Consider a shop that has a two-station assembly line and produces one product. Station 1 can produce either 2, 3, or 4 units of product each day; each outcome is equally likely. Station 2 has an identical capacity. There can be a maximum of 2 units of work in process between Station 1 and Station 2. Station 1 has an unlimited supply of raw material. There are presently 2 units of WIP between the stations. The shop is to operate for 200 days. What is the expected output of this system? How can the system be improved?

It might surprise you to learn that the expected output from this system is 2.806 units per day. You can estimate this result using Lotus 1-2-3 to simulate the shop. When we simulated this shop, we obtained approximately 2.80 units per day, averaged over the 200 days. Results of 10 replications of 200 simulated days are shown in Table 1. Single replication results varied from a low of 2.72 units to a high of 2.91 units and averaged 2.80 units. Since each station is capable of averaging 3 units per day of output, our results are about 7 per cent below what we expect to produce. Traditional thought, JIT, and TOC have different approaches to solving this problem. The traditional approach would add WIP between stations, JIT would reduce variability at each station, TOC would unbalance the line, add WIP at one station, and reduce variability slightly. Let's explore the implications of each of these approaches.

Table 2 shows a portion of the spreadsheet used to perform the Monte Carlo simulation. This particular spreadsheet was used only to prepare this example and is not one of the 10 replications reported. Random numbers deter­mine the production output for each station. A random number between 0 and 0.33 yields an output of 2, one between 0.33 and 0.67 yields a 3, and one between 0.67 and 1 yields a 4. In the first row of the main body of the table, Station 1 drew a random number of 0.519239, so Station 1 has a possible production of 3. There are 2 units of inventory available (beginning condition). Station 2, therefore, has 5 units of inventory potentially available. Station 2 drew a random number of 0,006+, yielding an output of 2 (because it is between 0 and 0.33). The output of the line is 2, the output of Station 2 is 2, and the actual output of Station 1 is limited to 2 since there is not room to store the additional potential unit between the stations. However, for collecting data for the Station 1 column, the value 3 is used. The unused inventory available for the next trial is 2. You may wish to verify the next line, in which Station 1's output is 3, Station 2's is 4, and the output of the line is 4. The inventory available for the third trial therefore drops to 1.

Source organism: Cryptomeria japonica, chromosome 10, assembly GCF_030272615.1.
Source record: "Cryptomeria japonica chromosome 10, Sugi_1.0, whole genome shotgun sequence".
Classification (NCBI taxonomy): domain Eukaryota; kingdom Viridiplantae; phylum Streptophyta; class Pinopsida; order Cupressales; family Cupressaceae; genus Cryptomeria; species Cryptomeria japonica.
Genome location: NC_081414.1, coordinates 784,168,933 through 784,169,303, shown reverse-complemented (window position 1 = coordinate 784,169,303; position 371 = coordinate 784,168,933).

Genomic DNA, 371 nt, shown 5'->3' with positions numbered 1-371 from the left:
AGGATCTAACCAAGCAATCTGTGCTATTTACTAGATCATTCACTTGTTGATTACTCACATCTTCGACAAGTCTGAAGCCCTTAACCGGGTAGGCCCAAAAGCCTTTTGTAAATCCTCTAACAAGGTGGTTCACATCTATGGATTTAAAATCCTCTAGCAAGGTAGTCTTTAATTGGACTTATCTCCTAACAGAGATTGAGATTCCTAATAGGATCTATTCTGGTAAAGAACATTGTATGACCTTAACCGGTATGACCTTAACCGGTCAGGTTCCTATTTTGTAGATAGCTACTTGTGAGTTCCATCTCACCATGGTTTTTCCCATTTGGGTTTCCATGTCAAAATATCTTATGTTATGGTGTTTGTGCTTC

To understand how Station 2's output may be limited, assume at a given time no WIP exists between stations and Station I draws a potential of 2 while Station 2 draws a potential of 4. Then the output of the WIP would be 2, be­cause Station 2 is furnished only 2 units to process, despite its own potential to process 4 units. The output of the line would be 2, the value recorded for Station 1 would be 2, and the value recorded for Station 2 would be 4.

Observe in Table 1 that, in isolation, both Station 1 and Station 2 produced the theoretical average of 3 units per day, with some minor fluctuation around these averages for most replications of the simulation. However, the output of the line was consistently about 2.8 units per day because of the interaction of random fluctuations and the station dependencies... (there's much more!)

eBook: Theory-of-Constraints — $3.00 Buy Now

eBook Topics: An Integrated Set of Useful Articles
How to Test and Fine-Tune Strategic and Tactical Plans so that Resources are Only Expended on Achievable Results.
Making and Keeping Promises that are Realistic and Achievable is a Vital Skill Needed at Every Organizational Level.
Available-To-Promise Inventory can be Strategically Projected Using the Tools of Master Scheduling by Aligning Production Plans and Sales Plans.
Projected Resource Constraints are used to Modify Production Schedules to Assure that Available-To-Promise Inventory will Meet Customer Demands.
Detailed Capacity and Material Plans become Actionable, Unanticipated Constraints are Communicated Immediately to the Scheduler.
When the Goal is Zero Inventory, the Method is JIT. Only Buy or Build to Match Real Orders. Inventory Backlog must be Zero as well!
TOC can be seen as Similar to JIT but has a much Wider Application. Once Identified, Constraints are Exploited until it is Aleviated.
Developing Effective Work Relationships is Essential when Communication is central to the Success of Management Metrics.